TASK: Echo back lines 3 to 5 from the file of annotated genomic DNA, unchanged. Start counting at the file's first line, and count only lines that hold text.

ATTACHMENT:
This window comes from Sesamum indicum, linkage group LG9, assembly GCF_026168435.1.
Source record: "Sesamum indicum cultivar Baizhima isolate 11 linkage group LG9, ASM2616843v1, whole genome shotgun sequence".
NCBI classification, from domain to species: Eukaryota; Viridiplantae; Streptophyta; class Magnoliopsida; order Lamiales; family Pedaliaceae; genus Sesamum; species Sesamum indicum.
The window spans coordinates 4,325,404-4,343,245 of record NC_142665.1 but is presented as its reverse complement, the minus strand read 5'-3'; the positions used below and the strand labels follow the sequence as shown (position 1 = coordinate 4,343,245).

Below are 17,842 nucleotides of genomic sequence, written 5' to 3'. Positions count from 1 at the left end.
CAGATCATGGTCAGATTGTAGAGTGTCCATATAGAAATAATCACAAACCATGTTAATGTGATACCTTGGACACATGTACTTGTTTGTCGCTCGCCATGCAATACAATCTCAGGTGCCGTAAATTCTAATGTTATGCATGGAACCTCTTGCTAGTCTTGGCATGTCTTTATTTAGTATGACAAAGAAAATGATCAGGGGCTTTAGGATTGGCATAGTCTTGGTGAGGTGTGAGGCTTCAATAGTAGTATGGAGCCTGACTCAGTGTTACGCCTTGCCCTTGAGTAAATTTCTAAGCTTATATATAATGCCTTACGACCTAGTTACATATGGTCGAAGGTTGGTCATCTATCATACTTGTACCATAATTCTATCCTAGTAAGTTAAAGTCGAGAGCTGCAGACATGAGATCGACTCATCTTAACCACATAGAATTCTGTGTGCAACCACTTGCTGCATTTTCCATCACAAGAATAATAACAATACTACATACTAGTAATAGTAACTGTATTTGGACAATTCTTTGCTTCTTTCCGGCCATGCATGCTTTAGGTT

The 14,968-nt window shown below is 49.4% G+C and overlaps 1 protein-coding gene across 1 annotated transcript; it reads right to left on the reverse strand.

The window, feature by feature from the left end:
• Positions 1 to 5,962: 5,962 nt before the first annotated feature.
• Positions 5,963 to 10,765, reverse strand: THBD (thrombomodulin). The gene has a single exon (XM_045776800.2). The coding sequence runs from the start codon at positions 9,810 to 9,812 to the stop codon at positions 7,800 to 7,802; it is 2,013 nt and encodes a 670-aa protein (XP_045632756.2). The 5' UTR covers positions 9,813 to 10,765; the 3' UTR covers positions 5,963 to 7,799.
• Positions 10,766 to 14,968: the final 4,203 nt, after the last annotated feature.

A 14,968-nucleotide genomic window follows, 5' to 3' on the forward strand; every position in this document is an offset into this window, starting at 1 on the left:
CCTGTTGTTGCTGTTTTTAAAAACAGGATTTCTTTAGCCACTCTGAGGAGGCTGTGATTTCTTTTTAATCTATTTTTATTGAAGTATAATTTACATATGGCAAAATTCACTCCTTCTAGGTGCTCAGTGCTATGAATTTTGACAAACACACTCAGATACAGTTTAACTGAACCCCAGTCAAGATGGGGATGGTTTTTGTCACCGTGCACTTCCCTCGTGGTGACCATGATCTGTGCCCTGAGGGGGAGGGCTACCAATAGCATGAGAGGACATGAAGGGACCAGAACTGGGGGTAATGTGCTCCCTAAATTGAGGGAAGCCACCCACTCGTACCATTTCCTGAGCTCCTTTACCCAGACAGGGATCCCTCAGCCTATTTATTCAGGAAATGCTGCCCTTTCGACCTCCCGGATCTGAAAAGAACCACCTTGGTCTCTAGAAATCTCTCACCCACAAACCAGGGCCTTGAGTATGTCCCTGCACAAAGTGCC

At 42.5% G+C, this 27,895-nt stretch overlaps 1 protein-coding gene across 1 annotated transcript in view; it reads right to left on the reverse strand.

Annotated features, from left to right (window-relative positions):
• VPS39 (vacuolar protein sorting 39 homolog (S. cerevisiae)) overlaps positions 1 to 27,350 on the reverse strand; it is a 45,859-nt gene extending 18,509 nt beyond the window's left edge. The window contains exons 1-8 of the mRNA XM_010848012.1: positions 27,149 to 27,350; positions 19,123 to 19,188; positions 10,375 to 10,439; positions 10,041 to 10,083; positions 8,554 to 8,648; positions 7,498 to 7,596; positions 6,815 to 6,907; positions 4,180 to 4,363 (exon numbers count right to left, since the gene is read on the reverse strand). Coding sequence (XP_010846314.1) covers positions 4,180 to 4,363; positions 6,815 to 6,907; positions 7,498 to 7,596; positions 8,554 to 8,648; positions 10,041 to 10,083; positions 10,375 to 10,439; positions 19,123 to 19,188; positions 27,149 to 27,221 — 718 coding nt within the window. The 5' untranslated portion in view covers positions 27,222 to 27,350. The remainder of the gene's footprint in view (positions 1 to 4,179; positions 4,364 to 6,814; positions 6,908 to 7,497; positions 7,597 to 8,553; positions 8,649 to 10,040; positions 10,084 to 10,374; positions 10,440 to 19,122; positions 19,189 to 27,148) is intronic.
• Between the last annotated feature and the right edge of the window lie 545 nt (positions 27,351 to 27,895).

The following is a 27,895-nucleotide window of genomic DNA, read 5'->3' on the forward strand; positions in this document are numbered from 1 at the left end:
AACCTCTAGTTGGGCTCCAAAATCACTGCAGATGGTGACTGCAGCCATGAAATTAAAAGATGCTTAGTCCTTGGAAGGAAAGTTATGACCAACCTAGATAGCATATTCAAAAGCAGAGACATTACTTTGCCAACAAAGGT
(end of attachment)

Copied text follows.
NCBI classification, from domain to species: Eukaryota; Viridiplantae; Streptophyta; class Magnoliopsida; order Lamiales; family Pedaliaceae; genus Sesamum; species Sesamum indicum.
The window spans coordinates 4,325,404-4,343,245 of record NC_142665.1 but is presented as its reverse complement, the minus strand read 5'-3'; the positions used below and the strand labels follow the sequence as shown (position 1 = coordinate 4,343,245).

Below are 17,842 nucleotides of genomic sequence, written 5' to 3'. Positions count from 1 at the left end.